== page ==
An impasse between Education Minister Anthony Garcia and the Trinidad and Tobago Association of Private Secondary Schools (TTAPSS) over an increase in fees for Secondary Entrance Assessment (SEA) examination pupils assigned to their schools has left the Garcia looking for alternative places to put those pupils. However, Garcia is assuring all Government-assisted pupils will be placed. Yesterday, acting TTAPSS president Leslie Hislop told the T&T Guardian private secondary schools principals felt they had no choice but to adopt the position because they felt they could not “continue to provide places at the current rate being paid.” Read more here

Senator Mark to write police on Galleons Passage

The Opposition is maintaining that there is something fishy about the purchase of the Galleons Passage and it intends to write local and international authorities to investigate. Read more here

 

BUSINESS

The science of UTC

Growing up, Nigel Edwards wanted to be an engineer. “Every long school vacation I would work in an electronics shop repairing televisions and video cassette recorders. I really loved electronics and that would have been my preferred career,” he told Business Day at his tenth floor office at the Unit Trust Corporation’s Independence Square, Port of Spain headquarters. “But,” he chuckled, “I liked the sciences more than the sciences liked me.” He did, however, have an aptitude for business, and as the UTC’s new executive director, switching his passions from engineering to business management and finance appears to have worked out. Read more here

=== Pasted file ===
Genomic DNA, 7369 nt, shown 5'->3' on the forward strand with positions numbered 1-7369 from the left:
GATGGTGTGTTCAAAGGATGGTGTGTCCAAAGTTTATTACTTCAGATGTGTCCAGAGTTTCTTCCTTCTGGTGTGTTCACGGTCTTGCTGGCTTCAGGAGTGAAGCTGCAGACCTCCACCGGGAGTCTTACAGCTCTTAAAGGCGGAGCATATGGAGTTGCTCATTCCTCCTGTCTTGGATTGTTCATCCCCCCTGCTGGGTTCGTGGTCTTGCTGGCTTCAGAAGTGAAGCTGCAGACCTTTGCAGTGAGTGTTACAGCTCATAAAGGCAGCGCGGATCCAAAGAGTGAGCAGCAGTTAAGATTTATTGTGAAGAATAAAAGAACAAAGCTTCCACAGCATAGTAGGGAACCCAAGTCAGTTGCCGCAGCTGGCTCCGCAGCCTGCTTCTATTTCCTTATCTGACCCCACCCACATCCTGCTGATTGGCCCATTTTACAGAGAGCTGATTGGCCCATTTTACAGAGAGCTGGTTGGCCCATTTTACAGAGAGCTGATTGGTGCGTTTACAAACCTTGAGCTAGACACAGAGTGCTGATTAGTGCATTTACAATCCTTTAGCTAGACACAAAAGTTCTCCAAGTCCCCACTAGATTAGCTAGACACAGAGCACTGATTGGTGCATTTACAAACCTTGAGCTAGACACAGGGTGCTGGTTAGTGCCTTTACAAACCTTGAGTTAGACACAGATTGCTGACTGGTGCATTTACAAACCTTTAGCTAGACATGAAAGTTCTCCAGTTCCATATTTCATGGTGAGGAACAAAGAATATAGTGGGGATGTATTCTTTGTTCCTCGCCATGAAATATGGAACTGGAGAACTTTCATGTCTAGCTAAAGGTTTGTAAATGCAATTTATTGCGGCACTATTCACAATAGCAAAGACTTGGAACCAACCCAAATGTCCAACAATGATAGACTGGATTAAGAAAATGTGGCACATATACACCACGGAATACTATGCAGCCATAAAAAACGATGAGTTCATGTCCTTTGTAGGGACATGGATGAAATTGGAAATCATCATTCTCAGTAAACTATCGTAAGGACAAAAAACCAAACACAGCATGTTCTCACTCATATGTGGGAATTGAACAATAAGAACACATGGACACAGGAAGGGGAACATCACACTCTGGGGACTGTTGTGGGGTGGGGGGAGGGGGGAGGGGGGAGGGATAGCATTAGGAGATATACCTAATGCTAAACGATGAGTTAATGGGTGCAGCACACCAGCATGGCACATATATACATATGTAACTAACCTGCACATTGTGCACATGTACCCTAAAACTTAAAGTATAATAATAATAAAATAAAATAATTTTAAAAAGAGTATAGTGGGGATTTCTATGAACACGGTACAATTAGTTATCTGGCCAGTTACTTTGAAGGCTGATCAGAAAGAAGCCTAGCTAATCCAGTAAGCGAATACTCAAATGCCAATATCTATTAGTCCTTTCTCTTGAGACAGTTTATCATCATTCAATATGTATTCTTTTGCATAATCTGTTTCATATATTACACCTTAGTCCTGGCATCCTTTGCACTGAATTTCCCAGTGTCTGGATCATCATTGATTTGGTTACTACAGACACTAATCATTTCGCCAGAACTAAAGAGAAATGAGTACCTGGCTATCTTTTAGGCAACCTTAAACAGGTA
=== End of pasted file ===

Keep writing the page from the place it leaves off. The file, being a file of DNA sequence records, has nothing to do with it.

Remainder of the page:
More customers using digital banking

There is a shift in customers’ banking behaviours with more opting to use technology rather than wait in line for a teller, RBC Royal Bank managing director Darryl White said at the opening of a digital branch in Marabella on Tuesday evening. He said in the last few months the use of RBC’s ATM machines hd doubled as more customers were using them for deposits and bill payments. Read more here

Mortgage crisis may be looming T&T house prices falling amidst struggling economy

 Trinidad and Tobago house prices are falling amid tough economic times, a World Bank global property data supplier has said. The claim is supported by latest available data from the Central Statistical Office (CSO). The World Bank data supplier, Global Property Guide, did not get its data from the CSO, however, but instead from surveys of local real estate vendors over the last year. Read more here

 

REGIONAL

Petrojam Dispute - Insurer Dismisses Ministry's Defence Of Costly Contract